It's taken an unseemly time to get together, but we have the video of the interview with the BBC's Ashley Highfield from the Karajoz Great Blend last year. Grab it here as a tasty 73MB, 51-minute MP4 file, or feel free to view a rather blockier Flash video version over at Google Video.
It's the first time I've uploaded to Google Video, and I was quite impressed with the process. The file can be freely shared on a non-commercial basis, so feel free to upload it to other relevant sites, or get it on the torrent. Just flick me an email to let me know. We'll consider releasing a higher-quality version if there's demand.
Of course, we're not the only ones offering video for download. Check out this puppy. Hot on the heels of BSkyB, Sky New Zealand has launched Sky By Broadband, which offers extra via-Internet content to Sky Sports and Movies subscribers. But it's Windows Media 10 DRM = sod off if you use a Mac. Boo.
Kudos to the producers of Maddigan's Quest, the Margaret Mahy adaptation jointly produced by South Pacific Pictures and the BBC which debuted on TV3 (in an excellent 7pm slot - when did you last see TVNZ offer that kind of opportunity to a local family drama?) last Saturday. There's a good official website, and actual episodes archived online in Flash video format. There's also a podcast, but contrary to appearances, it offers accompanying material, but not the episodes themselves. Still, good effort - and I liked the show too.
Meanwhile, Computerworld editor Paul Brislen had a salient comment on yesterday's The End of the Internet post:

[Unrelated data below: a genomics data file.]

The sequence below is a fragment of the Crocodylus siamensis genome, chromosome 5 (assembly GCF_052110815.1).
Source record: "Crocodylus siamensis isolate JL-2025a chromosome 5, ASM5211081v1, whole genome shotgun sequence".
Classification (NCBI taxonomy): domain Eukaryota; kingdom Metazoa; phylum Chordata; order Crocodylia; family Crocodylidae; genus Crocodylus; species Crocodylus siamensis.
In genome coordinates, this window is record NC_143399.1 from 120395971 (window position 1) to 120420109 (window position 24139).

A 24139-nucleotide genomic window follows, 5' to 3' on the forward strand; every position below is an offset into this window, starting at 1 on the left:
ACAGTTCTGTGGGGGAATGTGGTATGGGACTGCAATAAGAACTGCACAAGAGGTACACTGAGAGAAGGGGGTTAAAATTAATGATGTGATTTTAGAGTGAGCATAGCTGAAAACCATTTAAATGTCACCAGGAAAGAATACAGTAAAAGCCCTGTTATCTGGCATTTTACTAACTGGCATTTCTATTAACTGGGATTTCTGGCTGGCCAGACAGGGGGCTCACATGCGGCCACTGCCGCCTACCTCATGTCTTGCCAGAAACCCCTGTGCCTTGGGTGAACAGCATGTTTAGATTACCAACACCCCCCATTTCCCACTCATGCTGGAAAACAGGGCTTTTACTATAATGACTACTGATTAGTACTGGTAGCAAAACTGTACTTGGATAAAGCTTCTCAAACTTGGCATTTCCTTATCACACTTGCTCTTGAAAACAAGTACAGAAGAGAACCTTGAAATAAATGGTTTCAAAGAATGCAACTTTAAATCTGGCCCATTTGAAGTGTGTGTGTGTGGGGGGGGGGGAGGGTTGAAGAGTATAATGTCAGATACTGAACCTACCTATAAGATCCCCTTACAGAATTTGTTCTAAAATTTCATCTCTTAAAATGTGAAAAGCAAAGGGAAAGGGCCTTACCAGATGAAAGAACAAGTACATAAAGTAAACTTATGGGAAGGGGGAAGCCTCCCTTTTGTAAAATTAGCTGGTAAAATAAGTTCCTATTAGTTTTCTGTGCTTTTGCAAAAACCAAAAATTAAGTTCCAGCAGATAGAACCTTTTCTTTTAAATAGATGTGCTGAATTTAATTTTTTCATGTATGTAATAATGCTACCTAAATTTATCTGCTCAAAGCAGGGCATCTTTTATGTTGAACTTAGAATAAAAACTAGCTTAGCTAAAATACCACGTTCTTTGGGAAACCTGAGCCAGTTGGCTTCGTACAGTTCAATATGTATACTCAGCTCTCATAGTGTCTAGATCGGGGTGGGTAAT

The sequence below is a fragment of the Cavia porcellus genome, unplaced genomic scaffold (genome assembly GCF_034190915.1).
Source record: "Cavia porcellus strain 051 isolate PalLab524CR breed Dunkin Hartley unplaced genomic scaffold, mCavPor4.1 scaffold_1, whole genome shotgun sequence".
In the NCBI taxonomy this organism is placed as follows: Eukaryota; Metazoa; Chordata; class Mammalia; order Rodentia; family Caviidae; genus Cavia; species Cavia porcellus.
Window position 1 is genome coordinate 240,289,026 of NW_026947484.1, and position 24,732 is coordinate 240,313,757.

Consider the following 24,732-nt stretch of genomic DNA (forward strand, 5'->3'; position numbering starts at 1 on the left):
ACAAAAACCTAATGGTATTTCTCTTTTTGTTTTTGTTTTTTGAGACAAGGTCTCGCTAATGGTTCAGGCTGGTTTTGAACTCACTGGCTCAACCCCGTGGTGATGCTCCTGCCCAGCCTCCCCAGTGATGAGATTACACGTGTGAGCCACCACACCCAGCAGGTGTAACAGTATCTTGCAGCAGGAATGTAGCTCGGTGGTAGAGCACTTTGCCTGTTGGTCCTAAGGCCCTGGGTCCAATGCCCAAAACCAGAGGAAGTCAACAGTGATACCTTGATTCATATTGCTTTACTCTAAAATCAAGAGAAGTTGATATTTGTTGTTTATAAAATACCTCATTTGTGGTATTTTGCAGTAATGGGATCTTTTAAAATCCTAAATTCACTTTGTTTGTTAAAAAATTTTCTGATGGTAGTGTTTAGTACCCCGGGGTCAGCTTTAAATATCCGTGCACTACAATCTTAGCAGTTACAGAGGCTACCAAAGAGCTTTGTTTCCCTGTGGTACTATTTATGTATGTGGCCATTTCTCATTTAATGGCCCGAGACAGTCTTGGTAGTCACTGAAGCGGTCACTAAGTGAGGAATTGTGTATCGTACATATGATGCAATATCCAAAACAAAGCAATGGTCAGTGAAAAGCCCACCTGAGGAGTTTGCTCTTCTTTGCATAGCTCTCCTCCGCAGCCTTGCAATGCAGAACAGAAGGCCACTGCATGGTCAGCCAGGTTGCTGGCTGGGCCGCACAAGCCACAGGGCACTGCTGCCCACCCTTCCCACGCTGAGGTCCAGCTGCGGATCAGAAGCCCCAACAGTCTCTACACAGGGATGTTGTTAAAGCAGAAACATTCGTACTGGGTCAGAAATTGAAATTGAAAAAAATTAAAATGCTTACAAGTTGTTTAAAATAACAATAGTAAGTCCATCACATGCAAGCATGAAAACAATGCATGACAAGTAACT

Don't forget that this is EXACTLY what Telecom's next generation network is all about ... a walled garden approach to the internet where you will be billed based on what you want to do. Voice? That'll cost Xc/minute. Video? That'll be $Y/movie. Gaming? $XYZ/month.
And if they can do it to the likes of us end users, you can bet they'll be doing it to the content deliverers as well. Trade Me wants to use our network? It can pay!
Smart networks suck. That is all.
Indeed. Yay for stupid networks.
Neil Smart also pointed out The Jeff Pulver Blog, which is hot on this stuff at the moment.
BTW, we had our first really bad My Sky failure last night: it appeared that the EPG was offline ("Listings updating - Please wait …" - for hours) - which meant not only no listings, but no recording, pausing or anything but watching the pretty pictures. But it appears the problem may have been in the box. Switching it off then on didn't help at all, but this morning I got round the back and disconnected the power lead for a few seconds. We had our functionality back. Interesting.
I got a wee advance peek at The Dagg Sea Scrolls, a documentary about the life and work of John Clarke, focusing on the Dagg years, which will screen on Monday March 6 on TV One. It's really very good, not least for the chance to see a lot of archived Fred Dagg Dagg video. I was a huge fan as a kid - I listened to Fred Dagg on the radio, watched him on TV, wore the t-shirt, got one of the books for Christmas, and could recite back a number of his finest works. I still have two copies of Fred Dagg's Greatest Hits - a couple of times as a live DJ I even mashed some of that up with Madonna ("y'ever thought about opera?"), which just goes to show either that I was way ahead of my time on the mash-up tip, or that I never got over my childhood.
Te Ara has a short clip from Country Calendar, and naturally there's a Fred Dagg wiki. Would it be too much to ask for the copyright owners (presumably Clarke, TVNZ and EMI) to celebrate the doco by letting a little vintage Dagg media out into the wild? I, for one, would be grateful.
PS: Thanks for all the entries for the Public Address Virtual Super 14 list. I'm just off to add the latest batch of names and make my picks. Whatever I say the Blues will do, they will doubtless do the opposite …